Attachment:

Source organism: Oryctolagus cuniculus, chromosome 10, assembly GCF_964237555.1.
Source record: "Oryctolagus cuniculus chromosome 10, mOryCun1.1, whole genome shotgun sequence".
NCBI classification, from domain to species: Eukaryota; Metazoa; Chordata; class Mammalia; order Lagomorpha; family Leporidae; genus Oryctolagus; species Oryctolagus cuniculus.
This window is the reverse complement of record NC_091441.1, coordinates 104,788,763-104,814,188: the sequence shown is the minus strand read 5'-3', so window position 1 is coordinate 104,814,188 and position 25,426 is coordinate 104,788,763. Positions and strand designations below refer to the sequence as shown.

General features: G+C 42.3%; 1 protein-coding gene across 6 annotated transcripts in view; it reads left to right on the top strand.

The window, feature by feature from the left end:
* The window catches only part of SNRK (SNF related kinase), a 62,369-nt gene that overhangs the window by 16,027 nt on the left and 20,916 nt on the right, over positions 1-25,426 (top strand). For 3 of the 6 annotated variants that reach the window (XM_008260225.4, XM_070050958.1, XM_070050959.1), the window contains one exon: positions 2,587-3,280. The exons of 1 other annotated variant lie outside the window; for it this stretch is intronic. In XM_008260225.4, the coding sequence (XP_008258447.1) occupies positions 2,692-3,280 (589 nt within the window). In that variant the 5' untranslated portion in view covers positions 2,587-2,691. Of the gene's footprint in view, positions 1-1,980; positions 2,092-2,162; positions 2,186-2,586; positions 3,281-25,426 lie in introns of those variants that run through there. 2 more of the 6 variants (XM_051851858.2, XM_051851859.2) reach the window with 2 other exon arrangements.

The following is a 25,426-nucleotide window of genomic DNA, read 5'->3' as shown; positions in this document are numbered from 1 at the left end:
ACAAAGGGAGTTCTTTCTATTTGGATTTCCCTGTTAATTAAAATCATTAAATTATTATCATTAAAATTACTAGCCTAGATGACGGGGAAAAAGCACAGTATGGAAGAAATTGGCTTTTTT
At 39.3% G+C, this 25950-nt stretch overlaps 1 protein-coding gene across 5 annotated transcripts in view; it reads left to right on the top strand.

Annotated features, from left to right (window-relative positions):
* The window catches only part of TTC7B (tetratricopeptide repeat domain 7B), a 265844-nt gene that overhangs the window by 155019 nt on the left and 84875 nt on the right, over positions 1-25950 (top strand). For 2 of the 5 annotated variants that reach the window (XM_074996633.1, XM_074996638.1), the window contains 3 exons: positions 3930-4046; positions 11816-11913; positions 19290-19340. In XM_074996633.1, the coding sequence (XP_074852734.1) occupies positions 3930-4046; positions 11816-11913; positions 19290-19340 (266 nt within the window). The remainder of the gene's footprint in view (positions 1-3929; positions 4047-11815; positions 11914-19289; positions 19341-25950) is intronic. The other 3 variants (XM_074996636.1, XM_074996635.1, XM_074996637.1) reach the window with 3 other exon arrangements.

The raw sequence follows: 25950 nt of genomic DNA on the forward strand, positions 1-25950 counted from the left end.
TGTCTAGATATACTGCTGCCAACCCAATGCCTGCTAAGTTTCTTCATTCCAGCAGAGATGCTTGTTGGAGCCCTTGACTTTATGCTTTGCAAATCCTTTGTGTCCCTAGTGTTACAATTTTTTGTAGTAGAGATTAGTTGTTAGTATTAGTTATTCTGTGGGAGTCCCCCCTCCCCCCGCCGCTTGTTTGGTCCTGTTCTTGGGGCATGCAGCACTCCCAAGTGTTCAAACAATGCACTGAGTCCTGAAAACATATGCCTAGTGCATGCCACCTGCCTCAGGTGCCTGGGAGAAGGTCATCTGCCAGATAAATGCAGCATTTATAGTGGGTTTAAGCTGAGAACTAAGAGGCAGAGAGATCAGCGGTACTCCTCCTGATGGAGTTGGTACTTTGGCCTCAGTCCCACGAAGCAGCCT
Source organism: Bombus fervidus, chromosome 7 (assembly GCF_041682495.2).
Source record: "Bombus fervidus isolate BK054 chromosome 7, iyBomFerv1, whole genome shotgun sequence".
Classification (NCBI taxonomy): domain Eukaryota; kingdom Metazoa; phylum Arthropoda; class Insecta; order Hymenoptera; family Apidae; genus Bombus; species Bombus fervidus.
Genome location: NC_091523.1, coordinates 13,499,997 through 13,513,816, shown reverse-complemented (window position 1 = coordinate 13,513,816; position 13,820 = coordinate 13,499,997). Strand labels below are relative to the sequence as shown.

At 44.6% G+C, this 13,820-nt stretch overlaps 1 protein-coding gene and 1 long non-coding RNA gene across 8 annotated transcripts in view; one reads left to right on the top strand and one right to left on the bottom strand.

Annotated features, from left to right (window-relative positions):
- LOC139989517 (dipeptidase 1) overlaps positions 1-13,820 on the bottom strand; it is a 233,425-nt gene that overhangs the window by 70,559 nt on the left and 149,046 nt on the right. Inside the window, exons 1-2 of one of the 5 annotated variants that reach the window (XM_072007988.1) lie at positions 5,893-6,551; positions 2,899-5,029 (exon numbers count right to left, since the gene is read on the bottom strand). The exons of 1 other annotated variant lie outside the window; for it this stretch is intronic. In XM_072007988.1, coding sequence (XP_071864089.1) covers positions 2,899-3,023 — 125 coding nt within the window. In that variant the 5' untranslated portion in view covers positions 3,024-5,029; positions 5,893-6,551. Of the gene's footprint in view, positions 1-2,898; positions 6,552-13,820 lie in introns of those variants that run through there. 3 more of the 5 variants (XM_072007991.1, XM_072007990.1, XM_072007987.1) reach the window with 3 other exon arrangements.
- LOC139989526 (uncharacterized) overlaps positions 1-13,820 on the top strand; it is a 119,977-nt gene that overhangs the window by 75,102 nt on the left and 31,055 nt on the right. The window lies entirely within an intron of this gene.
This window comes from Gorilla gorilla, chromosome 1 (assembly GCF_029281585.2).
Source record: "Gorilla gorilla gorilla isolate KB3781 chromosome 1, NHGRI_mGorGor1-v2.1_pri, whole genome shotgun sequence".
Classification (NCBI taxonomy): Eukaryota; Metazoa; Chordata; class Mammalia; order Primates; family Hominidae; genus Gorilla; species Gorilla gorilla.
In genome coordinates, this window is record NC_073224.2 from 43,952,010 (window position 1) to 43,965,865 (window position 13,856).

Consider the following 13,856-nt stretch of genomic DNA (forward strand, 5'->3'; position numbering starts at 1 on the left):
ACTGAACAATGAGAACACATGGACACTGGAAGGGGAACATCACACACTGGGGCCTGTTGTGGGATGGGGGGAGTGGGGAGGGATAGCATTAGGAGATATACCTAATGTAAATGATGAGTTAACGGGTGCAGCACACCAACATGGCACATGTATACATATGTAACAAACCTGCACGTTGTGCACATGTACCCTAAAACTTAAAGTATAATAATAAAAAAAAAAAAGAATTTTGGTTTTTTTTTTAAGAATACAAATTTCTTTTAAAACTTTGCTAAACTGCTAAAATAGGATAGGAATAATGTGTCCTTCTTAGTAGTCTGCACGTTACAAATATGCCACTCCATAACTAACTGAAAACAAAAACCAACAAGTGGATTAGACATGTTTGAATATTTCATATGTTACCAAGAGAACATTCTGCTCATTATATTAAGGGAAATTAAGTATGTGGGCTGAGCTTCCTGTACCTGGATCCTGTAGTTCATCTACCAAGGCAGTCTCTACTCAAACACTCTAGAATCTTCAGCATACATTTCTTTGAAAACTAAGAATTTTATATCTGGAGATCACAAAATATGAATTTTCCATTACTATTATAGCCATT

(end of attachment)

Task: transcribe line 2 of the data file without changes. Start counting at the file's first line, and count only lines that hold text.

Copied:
Source record: "Oryctolagus cuniculus chromosome 10, mOryCun1.1, whole genome shotgun sequence".